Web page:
The experiences of home care nurses with acute health events leading to emergency department admission of frail community-dwelling older people: a qualitative study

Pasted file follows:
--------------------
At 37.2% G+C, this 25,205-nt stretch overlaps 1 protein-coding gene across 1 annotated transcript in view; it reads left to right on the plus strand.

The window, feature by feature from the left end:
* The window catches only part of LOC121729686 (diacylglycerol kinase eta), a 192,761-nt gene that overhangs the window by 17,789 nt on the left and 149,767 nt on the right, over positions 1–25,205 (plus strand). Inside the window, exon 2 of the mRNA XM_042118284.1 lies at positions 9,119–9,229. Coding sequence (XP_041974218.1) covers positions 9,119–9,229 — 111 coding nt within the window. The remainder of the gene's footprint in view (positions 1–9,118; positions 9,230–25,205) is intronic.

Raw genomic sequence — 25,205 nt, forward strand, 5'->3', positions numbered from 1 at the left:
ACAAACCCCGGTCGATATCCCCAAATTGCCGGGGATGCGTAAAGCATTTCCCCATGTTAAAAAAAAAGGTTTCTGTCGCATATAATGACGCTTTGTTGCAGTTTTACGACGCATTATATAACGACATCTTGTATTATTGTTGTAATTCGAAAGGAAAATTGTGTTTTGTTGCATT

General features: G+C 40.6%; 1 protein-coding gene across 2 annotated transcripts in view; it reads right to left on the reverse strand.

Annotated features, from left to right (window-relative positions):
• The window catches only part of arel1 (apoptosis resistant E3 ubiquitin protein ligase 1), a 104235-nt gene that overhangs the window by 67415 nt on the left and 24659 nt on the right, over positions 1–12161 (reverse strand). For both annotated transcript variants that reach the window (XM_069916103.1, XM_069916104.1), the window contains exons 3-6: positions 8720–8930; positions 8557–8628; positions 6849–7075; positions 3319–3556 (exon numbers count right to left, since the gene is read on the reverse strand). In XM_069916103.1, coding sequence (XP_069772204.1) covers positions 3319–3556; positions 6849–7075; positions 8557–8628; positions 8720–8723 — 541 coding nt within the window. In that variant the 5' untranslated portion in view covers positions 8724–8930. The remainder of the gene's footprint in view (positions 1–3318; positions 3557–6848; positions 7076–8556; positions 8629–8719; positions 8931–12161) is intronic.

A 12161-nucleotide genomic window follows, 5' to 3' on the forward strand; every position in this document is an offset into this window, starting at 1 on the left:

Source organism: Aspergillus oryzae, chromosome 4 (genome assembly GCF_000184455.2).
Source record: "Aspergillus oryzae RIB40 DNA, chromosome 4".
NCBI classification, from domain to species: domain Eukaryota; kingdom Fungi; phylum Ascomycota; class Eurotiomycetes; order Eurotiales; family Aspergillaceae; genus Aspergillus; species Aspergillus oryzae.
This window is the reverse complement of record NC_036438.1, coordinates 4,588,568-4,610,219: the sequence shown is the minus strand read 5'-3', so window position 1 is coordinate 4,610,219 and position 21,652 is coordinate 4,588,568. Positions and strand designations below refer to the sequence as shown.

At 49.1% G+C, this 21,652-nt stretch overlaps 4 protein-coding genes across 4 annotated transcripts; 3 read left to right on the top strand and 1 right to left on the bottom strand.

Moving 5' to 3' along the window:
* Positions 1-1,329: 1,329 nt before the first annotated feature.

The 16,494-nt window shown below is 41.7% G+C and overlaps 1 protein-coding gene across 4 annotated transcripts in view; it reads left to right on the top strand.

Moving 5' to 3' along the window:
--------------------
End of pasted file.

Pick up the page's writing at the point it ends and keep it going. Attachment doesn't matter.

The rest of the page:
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Background: Community-dwelling older people experience more acute health events due to their increasing frailty and to living independently as long as possible. Home care nurses provide daily care and support and play an essential part in recognising, anticipating, and managing acute health events in frail older people. However, home care nurses are generally qualified, and the quantity and complexity of acute health events require more specialised expertise and skills. Aim: To explore home care nurses’ challenges and experiences in recognising, anticipating, and managing acute health events leading to emergency department admission of frail community-dwelling older people to provide optimal care. Method: A generic qualitative descriptive study was conducted. Using a purposive sampling strategy, data were collected through semi-structured interviews with 12 home care nurses and thematically analysed. Results: Three main themes emerged: complexity of acute health events, the role of home care nurses, and prevention of acute health events. The complexity of acute health events was expressed in lack of expertise, an increase in care avoiders, and decrease in frail older people’s social network. Respondents struggled to assume an appropriate role in regard to collaboration, communication, and coordination during acute health events. To prevent and recognise acute health events early, respondents emphasised the importance of continuity of care and monitoring of frail older people. Conclusion and recommendations: To ensure optimal care an unambiguous definition of an acute health event, a clear delineation of the role of home care nurses, and more efficient collaboration and communication between healthcare professionals are needed. Consequently, more screening and measuring tools should be used in practice.